There is this Q which was brought up on Meta which I've been personally overseeing and trying to nurture/protect by placing a bounty on it:

In C++, should I bother to cache variables, or let the compiler do the optimization? (Aliasing)

... though it hardly needed my help -- it already had 55 up-votes within a couple day's time before I placed the bounty (but also 3 close votes).

It's one I see as a potential pearl since I read a paper on this very subject (the difficulties that aliasing present on compiler optimizations). Also I tend to spend all day looking at basic troubleshooting homework-style questions -- these kinds of questions are so rare and precious when I see them.

Yet, while it already has some pearly answers, the question is quite flawed.

I ended up making the smallest edit to it to try to save it and protect it. I changed: Is it worth optimizing it [...]? to merely Could there be a case where this could yield more efficient results [...]?.

In the process, even with such a delicate edit, I already invalidated one answer: Roddy's. He gave the wise answer: "Let the compiler worry about it." According to him, he was already receiving up and down votes and was already heading down towards zero before I made the edit. But I definitely made his answer worse with that edit.

What should I do in that case? I feel guilty, and many apologies to Roddy for the edit!

Worse, this Q has one last glaring flaw in it which I didn't edit: What would you consider to be "better" code?

I'm tempted to edit that out also to try to make this question really worthy of the archives. But that would also screw some of those people who provided general wisdom answers over even more. I'm torn about what to do.

  • 3
    Oh, I'm glad I read the whole question, I was misguided by the title
    – Just Do It
    Commented Nov 27, 2015 at 19:43
  • 1
    @PoolPartyRenekton Oh phew, thanks for pointing that out! I changed it a bit, hopefully people don't confuse my intentions.
    – user4842163
    Commented Nov 27, 2015 at 19:44
  • @PoolPartyRenekton Could you tell me how you initially interpreted it? English is not my first language, and I am always so afraid of misleading people by using the wrong word.
    – user4842163
    Commented Nov 27, 2015 at 19:46
  • 1
    @ike You're a pearl diver, be sure enough oxygen is supplied ;-) ... Commented Nov 27, 2015 at 19:47
  • 2
    Screwing People Who Answer With an Edit I read it as how to deal with people who answer questions with edits lol, but oh well English isn't my first language either, and maybe that's why I misinterpreted it.
    – Just Do It
    Commented Nov 27, 2015 at 19:48
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    I'm a native speaker/reader, and I had to reparse the title -- it's a bit of a garden path. I've edited to make it less ambiguous. Commented Nov 28, 2015 at 0:50
  • 1
    @JeffreyBosboom Much appreciated! Ah -- I didn't realize that "Answerers" was a word -- that makes it a lot easier!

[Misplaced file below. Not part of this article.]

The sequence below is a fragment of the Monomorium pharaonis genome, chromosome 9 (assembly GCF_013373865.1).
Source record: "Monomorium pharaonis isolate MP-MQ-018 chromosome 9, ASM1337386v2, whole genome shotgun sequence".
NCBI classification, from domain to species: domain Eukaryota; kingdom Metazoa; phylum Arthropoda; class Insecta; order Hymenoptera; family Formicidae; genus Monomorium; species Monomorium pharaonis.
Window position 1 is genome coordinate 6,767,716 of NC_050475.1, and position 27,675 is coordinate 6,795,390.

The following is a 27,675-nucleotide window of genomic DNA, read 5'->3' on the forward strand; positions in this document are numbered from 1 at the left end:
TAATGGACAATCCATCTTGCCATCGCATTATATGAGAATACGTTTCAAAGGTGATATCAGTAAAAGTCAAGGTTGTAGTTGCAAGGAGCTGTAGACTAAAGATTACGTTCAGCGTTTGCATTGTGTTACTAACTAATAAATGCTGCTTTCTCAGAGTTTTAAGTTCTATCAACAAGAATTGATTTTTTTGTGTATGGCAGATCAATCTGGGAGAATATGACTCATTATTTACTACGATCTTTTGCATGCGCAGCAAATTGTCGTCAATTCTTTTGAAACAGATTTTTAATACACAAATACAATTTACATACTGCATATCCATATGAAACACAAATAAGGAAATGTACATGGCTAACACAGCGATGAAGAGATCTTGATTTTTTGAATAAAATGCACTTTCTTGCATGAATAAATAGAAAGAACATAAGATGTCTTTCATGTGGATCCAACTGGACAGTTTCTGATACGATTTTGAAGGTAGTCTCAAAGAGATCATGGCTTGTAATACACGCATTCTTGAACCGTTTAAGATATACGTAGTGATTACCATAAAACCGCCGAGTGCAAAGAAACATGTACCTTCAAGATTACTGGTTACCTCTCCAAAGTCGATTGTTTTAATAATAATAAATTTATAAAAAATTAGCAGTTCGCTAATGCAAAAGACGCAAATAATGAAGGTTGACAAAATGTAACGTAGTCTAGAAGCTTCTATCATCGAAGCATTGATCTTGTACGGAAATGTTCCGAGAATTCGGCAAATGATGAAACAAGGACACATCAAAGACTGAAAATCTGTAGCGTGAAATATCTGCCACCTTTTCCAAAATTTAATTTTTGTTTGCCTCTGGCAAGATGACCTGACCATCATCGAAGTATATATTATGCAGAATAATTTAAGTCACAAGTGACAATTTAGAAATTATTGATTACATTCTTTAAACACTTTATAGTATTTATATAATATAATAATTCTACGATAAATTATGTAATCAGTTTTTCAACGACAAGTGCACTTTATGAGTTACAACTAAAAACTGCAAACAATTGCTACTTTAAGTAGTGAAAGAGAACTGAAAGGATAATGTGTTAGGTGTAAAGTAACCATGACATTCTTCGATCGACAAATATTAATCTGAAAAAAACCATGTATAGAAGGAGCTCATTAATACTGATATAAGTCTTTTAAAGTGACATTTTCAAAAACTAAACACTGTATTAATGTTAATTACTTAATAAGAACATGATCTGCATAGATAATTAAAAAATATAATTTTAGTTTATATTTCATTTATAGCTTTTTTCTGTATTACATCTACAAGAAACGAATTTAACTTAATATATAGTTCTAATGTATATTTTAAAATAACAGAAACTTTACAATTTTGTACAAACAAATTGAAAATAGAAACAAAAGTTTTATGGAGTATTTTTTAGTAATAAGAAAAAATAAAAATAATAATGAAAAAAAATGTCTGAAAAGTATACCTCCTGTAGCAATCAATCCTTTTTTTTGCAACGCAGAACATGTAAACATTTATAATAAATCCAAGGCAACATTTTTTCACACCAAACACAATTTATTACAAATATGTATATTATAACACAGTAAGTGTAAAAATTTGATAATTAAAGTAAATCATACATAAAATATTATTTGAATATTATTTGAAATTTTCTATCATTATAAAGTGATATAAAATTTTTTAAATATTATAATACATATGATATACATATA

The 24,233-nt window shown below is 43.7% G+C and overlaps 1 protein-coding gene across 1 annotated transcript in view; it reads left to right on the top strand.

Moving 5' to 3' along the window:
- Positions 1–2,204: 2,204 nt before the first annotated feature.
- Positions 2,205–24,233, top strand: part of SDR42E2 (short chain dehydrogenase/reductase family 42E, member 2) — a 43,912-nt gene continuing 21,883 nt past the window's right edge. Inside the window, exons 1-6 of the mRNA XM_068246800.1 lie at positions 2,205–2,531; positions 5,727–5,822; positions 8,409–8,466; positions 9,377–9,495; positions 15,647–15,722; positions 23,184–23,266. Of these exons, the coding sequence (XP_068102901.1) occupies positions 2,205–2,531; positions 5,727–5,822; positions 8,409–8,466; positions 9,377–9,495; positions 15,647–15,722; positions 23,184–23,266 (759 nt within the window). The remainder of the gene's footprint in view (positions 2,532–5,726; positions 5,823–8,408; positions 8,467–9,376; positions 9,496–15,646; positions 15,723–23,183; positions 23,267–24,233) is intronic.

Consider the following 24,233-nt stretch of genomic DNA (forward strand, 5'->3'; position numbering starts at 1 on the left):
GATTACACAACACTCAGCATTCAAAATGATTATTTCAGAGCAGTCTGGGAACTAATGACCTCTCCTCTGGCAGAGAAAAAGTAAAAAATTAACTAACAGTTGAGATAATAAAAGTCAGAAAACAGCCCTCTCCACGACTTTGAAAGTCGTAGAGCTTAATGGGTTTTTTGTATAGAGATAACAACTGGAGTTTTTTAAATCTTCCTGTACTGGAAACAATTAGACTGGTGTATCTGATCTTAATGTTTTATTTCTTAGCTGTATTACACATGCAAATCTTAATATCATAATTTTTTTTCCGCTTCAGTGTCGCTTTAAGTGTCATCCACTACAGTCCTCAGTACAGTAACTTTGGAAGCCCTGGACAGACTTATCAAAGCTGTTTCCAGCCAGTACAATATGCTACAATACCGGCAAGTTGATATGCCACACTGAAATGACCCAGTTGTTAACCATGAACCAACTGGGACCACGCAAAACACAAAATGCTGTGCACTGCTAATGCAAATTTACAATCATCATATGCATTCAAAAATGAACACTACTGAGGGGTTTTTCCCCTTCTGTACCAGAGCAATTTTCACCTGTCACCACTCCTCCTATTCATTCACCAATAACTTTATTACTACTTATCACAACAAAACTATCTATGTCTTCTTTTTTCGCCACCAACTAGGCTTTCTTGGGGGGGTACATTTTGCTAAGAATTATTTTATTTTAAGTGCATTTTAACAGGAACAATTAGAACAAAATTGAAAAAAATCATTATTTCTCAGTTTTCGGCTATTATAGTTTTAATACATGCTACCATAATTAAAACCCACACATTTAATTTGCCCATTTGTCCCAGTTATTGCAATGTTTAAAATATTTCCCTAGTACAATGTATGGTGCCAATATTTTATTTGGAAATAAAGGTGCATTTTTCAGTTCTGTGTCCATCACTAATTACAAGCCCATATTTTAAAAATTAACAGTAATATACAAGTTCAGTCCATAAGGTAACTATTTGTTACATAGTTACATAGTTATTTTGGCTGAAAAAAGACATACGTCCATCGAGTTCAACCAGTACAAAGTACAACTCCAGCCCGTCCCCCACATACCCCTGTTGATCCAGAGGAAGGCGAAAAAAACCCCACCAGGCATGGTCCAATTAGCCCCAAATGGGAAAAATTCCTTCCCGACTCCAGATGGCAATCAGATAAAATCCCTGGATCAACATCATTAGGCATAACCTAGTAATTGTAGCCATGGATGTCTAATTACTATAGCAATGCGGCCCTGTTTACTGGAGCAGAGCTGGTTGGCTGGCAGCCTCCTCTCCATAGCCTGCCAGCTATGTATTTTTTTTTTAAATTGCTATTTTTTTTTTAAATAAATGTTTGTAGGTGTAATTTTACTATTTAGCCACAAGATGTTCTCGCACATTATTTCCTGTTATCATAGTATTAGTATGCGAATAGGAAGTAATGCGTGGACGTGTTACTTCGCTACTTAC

– user4842163
    Commented Nov 28, 2015 at 0:53

1 Answer 1


The matter is peculiar and takes care when dissecting. Here's the research:

  1. This isn't a "smallest edit" because with it, you shifted the question's focus.

  2. You did this because in the original form, the question was off-topic ("primarily opinion-based" in this case) and thus would probably be closed. And the close would be completely valid.

  3. As per 2),

    • the answers that answer the original question as it was formulated (asking for opinion) are also invalid (provide an opinion rather than facts). Consequently, these deserve to be invalidated since they were invalid in the first place.
    • answers that ignore the invalid focus and rather "automatically adjust the question" to be valid and answer that instead will either
      • not be invalidated and are thus of no concern, or
      • be invalidated because its author "fixed" the question differently than you. But it's their, rather than your, fault. Because they didn't bother to fix the question proper and preferred to make a wild guess instead.
  4. As per 3), your change does not break anything that wasn't already broken, so you have nothing to feel guilty about. But, as per 1), this is actually a major change, so you should leave a comment clearly stating the fact of your edit, its gist and the solid grounds for it that empower you to do a change that's otherwise prohibited.

    • if your change was potentially controversial i.e. if there was no single obvious "fix", you should have informed the OP instead and leave it up to them to make up their mind on which fix they prefer (e.g.: "Gonna be closed as "primarily opinion-based" as this is now. Please fix to ask for facts rather than opinions, e.g. <examples of possible ways>"). But, if you ask me, the fix is obvious here, so this isn't the case.
  • 1
    I ended up consulting with the OP for that one but it definitely does shift the question's focus. I found Roddy was fairly open-minded to the change and agreed that it improved the question (but still feel guilty if it contributed to any of his down-votes). What I ended up doing as a form of damage control was editing Roddy's answer to simply cite the original wording of the question. It seems that since I did that, his answer rating has gone back up into the positives.
    – user4842163
    Commented Nov 30, 2015 at 14:41
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    @Ike Well, yes, leaving a comment under the affected answer, too (or elsewhere and prefix it with @<affected_user>), looks like a good idea - the user gets a notification and thus has a chance to react to the change. Commented Nov 30, 2015 at 19:39

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